American Reformed theologian, ethicist, commentator on politics and public affairs, and professor at Il realista delle distanze. Reinhold Niebuhr e la politica internazionale PDF Theological Seminary for more than 30 years. Niebuhr’s contributions to political philosophy include utilizing the resources of theology to argue for political realism. Aside from his political commentary, Niebuhr is also known for having composed the Serenity Prayer, a widely recited prayer which was popularized by Alcoholics Anonymous. Niebuhr attended Elmhurst College in Illinois and graduated in 1910.
Författare: Luca G. Castellin.
Nel corso del XX secolo, Reinhold Niebuhr (1892-1971) mostra i lineamenti inconfondibili che distinguono la figura misteriosa del “realista delle distanze”. Il teologo protestante rappresenta il principale esponente dell’agostinismo politico nel Novecento, che mostra il fecondo rapporto tra cristianesimo e Relazioni Internazionali. Inoltre, egli aiuta i propri contemporanei a vedere in primo piano le cose lontane, a scorgere la politica internazionale in tutta l’estensione del suo significato. Tra gli anni Trenta e gli anni Sessanta del secolo scorso, senza alcuna intenzione di prevedere o anticipare il futuro, Niebuhr sviluppa il “realismo cristiano”. Un approccio che, non cedendo all’opposto rischio del cinismo o dell’utopia, esprime una concezione della natura umana, della politica e della storia che vuole testimoniare l’urgenza della moderazione e della responsabilità nell’esercizio del potere, oltre che la necessità del controllo morale della dimensione politica all’interno di un mondo imperfetto. A più di quattro decadi di distanza dalla sua morte, il pensiero di Niebuhr risulta ancora attuale, proprio perché egli mostra e promuove uno sguardo critico sulla realtà politica in grado di offrire un utile contributo alla comprensione delle trasformazioni e all’analisi delle dinamiche internazionali del sistema globale contemporaneo.
In 1931 Niebuhr married Ursula Keppel-Compton. She was a member of the Church of England and was educated at Oxford University in theology and history. She met Niebuhr while studying for her master’s degree at Union Theological Seminary. In 1915, Niebuhr was ordained a pastor. The German Evangelical mission board sent him to serve at Bethel Evangelical Church in Detroit, Michigan. The congregation numbered sixty-six on his arrival and grew to nearly 700 by the time he left in 1928.
All German American culture in the United States and nearby Canada came under attack for suspicion of having dual loyalties. Several attempts have been made to explicate the origins of Niebuhr’s sympathies from the 1920s to working class and labor class issues as documented by his biographer Richard W. One supportive example has concerned his interest in the plight of auto workers in Detroit. This one interest among others can be briefly summarized below. After seminary, Niebuhr preached the Social Gospel, and then initiated the engagement of what he considered the insecurity of Ford workers.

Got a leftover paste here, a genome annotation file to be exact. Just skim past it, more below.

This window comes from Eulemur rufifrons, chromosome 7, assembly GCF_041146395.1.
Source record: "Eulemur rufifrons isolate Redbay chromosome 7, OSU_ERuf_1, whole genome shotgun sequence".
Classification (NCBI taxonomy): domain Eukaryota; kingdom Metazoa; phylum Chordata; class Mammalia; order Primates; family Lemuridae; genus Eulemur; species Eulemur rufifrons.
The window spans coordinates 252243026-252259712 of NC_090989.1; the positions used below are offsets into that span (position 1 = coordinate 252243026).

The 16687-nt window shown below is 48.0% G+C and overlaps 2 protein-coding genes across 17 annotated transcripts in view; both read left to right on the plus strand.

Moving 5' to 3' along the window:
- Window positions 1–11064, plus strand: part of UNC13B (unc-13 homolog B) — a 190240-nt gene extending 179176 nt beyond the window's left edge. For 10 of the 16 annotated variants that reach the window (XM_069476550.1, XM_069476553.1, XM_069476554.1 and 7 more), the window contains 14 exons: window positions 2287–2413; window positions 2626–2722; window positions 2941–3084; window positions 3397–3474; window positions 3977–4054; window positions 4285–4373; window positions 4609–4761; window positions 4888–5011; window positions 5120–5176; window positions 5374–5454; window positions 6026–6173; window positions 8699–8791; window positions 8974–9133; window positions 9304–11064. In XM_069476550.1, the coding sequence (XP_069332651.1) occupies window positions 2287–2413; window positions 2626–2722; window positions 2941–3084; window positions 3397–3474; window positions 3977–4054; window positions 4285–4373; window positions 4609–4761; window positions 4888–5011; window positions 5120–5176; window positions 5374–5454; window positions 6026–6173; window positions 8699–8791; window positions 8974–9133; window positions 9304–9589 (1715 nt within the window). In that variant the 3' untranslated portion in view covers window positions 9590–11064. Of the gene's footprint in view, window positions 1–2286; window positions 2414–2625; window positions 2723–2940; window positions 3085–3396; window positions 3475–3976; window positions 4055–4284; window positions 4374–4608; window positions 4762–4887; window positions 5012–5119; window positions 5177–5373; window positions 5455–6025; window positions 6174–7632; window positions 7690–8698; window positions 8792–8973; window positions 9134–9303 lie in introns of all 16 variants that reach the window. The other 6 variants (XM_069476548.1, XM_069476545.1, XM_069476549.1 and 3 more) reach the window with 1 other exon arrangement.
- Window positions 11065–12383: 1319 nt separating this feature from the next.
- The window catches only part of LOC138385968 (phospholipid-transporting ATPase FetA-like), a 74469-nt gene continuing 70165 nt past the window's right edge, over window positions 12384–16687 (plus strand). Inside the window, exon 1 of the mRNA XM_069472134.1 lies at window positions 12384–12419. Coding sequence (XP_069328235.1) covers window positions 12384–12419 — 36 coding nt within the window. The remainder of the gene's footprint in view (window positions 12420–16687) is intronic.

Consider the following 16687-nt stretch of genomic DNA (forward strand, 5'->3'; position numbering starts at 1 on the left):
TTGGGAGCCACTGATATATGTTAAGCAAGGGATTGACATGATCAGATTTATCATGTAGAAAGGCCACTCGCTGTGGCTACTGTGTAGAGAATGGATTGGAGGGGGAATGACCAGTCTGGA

Niebuhr had moved to the left and was troubled by the demoralizing effects of industrialism on workers. Because of his opinion about factory work, Niebuhr rejected liberal optimism. We went through one of the big automobile factories to-day. Here manual labour is a drudgery and toil is slavery.
The men cannot possibly find any satisfaction in their work. They simply work to make a living. Their sweat and their dull pain are part of the price paid for the fine cars we all run. And most of us run the cars without knowing what price is being paid for them. Niebuhr’s criticism of Ford and capitalism resonated with progressives and helped make him nationally prominent. In 1923, Niebuhr visited Europe to meet with intellectuals and theologians.
The conditions he saw in Germany under the French occupation of the Rhineland dismayed him. They reinforced the pacifist views that he had adopted throughout the 1920s after World War I. Niebuhr captured his personal experiences in Detroit in his book Leaves from the Notebook of a Tamed Cynic. He continued to write and publish throughout his career, and also served as editor of the magazine Christianity and Crisis from 1941 through 1966. In 1928, Niebuhr left Detroit to become Professor of Practical Theology at Union Theological Seminary in New York. He spent the rest of his career there, until retirement in 1960.
The Fellowship of Socialist Christians was organized in the early 1930s by Niebuhr and others with similar views. Later it changed its name to Frontier Fellowship and then to Christian Action. In the 1930s Niebuhr was often seen as an intellectual opponent of John Dewey. Both men were professional polemicists and their ideas often clashed, although they contributed to the same realms of liberal intellectual schools of thought. Niebuhr was a strong proponent of the “Jerusalem” religious tradition as a corrective to the secular “Athens” tradition insisted upon by Dewey.